ALLEN PARK, Mich. (AP) - Matthew Stafford and Calvin Johnson were basically unstoppable early last season.
Detroit's dynamic duo connected for two touchdowns in each of the first four games and nine times in five games to lift the team to a 5-0 start.
The Lions are 1-3 this season for many reasons. One of them is that opponents have turned the pair into a dud - Stafford hasn't thrown a TD pass to Johnson yet.
``I'm not real surprised,'' Johnson said Wednesday. ``We know teams aren't going to let you do what you did last year. We have to find a different way.''
The Minnesota Vikings were the latest team to keep Johnson out of the end zone - once hitting him hard to jar the football loose on what would've been a TD - by lining up a linebacker or defensive back close to him at the line with another defender or two behind to deter Detroit from throwing deep.
``Minnesota did a good job of taking it away and breaking up some passes that we threw down the field to Calvin,'' Stafford said.
Johnson was targeted 12 times for the third straight game, but had five receptions for 54 yards, both season lows. In four games, he has 29 receptions for 423 yards and a TD from Shaun Hill, who replaced Stafford late in a loss at Tennessee.
At this rate, it'll be hard for Johnson or Stafford to approach what they did statistically last season.
Johnson caught 96 passes for a league-best 1,681 yards and 16 TDs, joining Jerry Rice and Randy Moss as the only players in NFL history with at least 95 receptions, 1,600 yards and 15 touchdowns in a season. Johnson became the only player in league history to catch nine TDs in his first five games of a season. That sensational start and strong finish helped him get an eight-year contract worth up to $132 million during the offseason.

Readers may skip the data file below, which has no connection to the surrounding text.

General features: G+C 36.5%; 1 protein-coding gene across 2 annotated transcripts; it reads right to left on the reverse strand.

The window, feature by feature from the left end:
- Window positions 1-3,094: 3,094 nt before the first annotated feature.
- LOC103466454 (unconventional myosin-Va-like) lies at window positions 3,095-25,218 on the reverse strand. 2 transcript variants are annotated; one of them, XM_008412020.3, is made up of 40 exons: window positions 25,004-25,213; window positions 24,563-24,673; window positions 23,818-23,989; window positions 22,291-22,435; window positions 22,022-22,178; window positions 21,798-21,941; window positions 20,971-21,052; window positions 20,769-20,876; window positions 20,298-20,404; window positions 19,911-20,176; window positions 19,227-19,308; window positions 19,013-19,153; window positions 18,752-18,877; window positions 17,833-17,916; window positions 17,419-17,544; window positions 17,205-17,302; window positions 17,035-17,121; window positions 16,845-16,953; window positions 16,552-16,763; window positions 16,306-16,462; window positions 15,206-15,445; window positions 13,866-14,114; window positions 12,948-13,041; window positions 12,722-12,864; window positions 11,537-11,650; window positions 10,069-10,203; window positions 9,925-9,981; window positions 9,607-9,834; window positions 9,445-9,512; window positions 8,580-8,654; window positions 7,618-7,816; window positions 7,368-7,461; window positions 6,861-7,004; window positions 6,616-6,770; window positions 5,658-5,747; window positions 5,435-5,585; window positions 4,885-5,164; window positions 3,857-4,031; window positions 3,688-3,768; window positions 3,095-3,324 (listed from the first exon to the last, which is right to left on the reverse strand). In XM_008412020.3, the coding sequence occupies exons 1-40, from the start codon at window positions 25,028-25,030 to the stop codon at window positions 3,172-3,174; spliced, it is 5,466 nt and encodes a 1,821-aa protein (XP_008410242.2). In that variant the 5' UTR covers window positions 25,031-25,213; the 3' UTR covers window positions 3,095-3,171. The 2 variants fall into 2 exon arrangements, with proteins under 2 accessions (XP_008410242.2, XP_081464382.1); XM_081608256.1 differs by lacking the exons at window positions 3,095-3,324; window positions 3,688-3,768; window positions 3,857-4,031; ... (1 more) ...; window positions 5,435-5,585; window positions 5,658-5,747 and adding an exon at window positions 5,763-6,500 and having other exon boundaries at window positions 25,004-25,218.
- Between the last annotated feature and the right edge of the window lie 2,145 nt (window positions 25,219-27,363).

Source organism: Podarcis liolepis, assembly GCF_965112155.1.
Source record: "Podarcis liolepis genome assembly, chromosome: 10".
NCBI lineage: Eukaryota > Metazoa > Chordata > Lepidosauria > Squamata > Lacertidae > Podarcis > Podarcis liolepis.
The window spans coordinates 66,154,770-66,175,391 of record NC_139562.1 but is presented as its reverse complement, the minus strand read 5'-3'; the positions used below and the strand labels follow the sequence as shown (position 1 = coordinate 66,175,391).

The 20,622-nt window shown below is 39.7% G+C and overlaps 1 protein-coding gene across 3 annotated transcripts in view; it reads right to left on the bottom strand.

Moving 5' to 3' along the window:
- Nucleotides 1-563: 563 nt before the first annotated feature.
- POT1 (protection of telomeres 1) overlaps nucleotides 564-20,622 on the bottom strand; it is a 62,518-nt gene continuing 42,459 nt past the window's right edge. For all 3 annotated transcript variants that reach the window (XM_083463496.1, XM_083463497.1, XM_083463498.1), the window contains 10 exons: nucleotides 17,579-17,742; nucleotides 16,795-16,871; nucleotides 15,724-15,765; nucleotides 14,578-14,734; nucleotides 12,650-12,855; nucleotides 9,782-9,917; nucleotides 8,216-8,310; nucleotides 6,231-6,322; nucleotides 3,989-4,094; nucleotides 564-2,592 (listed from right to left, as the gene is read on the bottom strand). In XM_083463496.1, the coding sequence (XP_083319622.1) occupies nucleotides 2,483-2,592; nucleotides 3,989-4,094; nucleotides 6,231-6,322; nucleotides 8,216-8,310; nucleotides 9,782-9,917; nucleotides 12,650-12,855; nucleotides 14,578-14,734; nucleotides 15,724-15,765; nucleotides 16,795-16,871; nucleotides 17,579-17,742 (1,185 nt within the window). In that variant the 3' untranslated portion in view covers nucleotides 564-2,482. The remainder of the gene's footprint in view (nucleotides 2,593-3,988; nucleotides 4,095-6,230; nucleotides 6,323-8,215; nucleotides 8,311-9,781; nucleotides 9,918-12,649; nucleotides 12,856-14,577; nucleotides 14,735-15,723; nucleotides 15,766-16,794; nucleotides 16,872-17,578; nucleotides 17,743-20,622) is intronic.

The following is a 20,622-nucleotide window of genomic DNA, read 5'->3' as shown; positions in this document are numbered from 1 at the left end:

After throwing 41 TDs and 16 interceptions last season, Stafford has fewer TD passes (three) than interceptions (four) this year. He estimated the team has faced man-to-man coverage more often, with teams using a variety of zone schemes to prevent big plays through the air.
Detroit coach Jim Schwartz said every game plan is designed to keep Johnson out of the end zone, but added the offense can still be effective and produce points without him making TD catches.
``We don't have any goals for how many touchdowns Calvin and Matthew are going to connect for,'' Schwartz said. ``What we want to do is score - whether it's Calvin or anybody else. We don't play fantasy football.''
The Lions' reality on defense will likely be much better if safety Louis Delmas can play after their bye on Oct. 14 at Philadelphia for the first time this season. Delmas, who had surgery on his left knee nearly two months ago, practiced Wednesday for the first time since early in training camp.
Delmas said it will be up to coaches to determine if he'll play against the Eagles, but was encouraged by how he felt backpedaling, shuffling and sprinting at full speed during individual drills.
``I felt good out there,'' he said.
The Lions desperately need the veteran in their shaky secondary, and the Lions like Delmas for his leadership, too.
``He's a big-time playmaker,'' defensive end Kyle Vanden Bosch said. ``And, he brings an attitude and energy to our team that really picks everyone up.''
NOTES: Detroit also got S Amari Spievey (groin) back on the field. ... The Lions practiced without DE Cliff Avril, LBs Stephen Tulloch and Justin Durant, OLs Dominic Raiola and Rob Sims, TE Brandon Pettigrew and S John Wendling, but Schwartz said none of those players has a long-term injury. ... The Lions signed CB Lionel Smith to their practice squad. Smith was among the Dallas Cowboys' final cuts this year.
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